I’m slightly ashamed to admit that, as of mid-2013, my print reading has, on a whole, fallen into two categories. The first is comics. I’ll stubbornly argue the superiority of the physical media for sequential art for the foreseeable future. Even as a tech journalist, I’ve yet to encounter an experience compelling enough to convince me to swipe through panels (I love you, Comixology, but I’m just not ready for the commitment). The second is travel -- until the day the FCC comes to its senses, I’ll continue to shove a paperback into my carryon, between the laptop and Kindle. As of late, the latter has begun occurring with increasing frequency, an so, too, has my consumption of small, tree-based volumes. Read the rest

Sting-Ray bike creator dies at 88

RIP Al Fritz, inventor of the Schwinn Sting-Ray.

For much of the 1960s and the early 1970s, no suburban streetscape would have been complete without them: A squadron of kids clutching sky-high handlebars on low-slung bikes in eye-popping, hot-rod colors.

Equipped with a curved banana seat, the Schwinn Sting-Ray was America's most popular bicycle. Its godfather, Schwinn executive Al Fritz, became known as an industry visionary for transforming a Southern California street fad into a national phenomenon.

"It looked incredibly sporty," said his son Mike Fritz, a bicycle industry consultant who lives in Newbury Park. "It gave kids too young to have a driver's license the opportunity to have the Corvette of bicycles."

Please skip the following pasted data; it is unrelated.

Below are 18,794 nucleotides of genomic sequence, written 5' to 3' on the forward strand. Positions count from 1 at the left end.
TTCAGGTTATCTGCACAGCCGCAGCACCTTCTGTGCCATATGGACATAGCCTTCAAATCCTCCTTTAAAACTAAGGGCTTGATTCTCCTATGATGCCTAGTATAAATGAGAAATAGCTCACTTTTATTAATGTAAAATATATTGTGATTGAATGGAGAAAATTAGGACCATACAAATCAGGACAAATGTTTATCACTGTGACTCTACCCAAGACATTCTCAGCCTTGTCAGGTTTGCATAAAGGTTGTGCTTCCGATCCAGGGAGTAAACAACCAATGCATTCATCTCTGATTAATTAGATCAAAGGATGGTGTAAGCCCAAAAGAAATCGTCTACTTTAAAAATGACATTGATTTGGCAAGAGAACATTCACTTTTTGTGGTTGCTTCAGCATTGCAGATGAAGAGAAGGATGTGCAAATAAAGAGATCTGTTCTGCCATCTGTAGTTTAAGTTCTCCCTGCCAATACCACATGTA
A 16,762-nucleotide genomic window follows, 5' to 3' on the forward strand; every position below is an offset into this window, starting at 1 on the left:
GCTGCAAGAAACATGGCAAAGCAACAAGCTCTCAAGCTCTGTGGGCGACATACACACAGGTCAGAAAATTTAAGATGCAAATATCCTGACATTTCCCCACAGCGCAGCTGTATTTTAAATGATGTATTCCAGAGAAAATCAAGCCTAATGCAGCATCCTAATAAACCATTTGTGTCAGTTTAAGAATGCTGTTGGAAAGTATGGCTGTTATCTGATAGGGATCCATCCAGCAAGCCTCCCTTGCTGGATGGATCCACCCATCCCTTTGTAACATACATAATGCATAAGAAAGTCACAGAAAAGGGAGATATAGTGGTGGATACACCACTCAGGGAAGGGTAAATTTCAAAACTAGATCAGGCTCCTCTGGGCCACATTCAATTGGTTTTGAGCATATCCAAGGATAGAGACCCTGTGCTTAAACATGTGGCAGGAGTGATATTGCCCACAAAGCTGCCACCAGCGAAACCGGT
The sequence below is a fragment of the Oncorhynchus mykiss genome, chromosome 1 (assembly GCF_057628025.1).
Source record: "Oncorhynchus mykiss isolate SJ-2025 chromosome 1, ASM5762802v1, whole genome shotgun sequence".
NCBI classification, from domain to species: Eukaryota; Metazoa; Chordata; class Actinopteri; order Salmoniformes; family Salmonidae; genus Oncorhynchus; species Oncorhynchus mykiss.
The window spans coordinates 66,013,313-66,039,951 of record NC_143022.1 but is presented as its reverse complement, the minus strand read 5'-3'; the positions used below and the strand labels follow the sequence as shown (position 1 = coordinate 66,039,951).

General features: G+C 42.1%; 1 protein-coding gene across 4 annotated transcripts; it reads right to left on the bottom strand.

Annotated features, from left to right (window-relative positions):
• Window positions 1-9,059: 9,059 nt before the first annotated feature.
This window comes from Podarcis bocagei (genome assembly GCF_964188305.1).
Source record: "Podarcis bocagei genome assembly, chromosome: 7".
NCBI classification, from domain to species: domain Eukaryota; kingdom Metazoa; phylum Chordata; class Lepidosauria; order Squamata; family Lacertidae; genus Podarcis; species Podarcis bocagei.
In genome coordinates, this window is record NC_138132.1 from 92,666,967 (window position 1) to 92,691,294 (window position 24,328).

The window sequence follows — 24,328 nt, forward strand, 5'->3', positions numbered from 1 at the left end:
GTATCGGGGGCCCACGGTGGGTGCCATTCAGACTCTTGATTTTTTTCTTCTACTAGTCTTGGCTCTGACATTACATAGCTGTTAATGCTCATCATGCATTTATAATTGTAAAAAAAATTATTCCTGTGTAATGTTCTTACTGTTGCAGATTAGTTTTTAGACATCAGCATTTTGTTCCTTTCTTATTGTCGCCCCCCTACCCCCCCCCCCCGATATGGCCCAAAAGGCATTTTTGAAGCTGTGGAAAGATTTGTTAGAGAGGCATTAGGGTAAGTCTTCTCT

Fritz, the Chicago-based Schwinn manager who heeded a salesman's tip that "something goofy is happening in California," died Tuesday in Barrington, Ill., of complications caused by a stroke, family members said. He was 88.

Al Fritz dies at 88; Schwinn exec developed the Sting-Ray bike (Thanks, Bob!) Read the rest

Concept design for a bike-light that projects a grid on the ground, highlighting bumps/holes

A team from the University of Sichuan won the Red Dot Design award for a concept design called "Lumigrid" -- a bike-light that projects a grid on the ground ahead of the rider, making terrain irregularities easy to spot:

Lumigrids can project a grid onto the ground. On a flat road surface, the grid will consist of standard squares. On a rough road surface, the grids will deform accordingly. By observing the motion and deformation of the grids, the rider can intuitively understand the landforms ahead. In addition, the luminous grids can make it easier for nearby pedestrians and vehicles to notice the bicycle, reducing the likelihood of collision.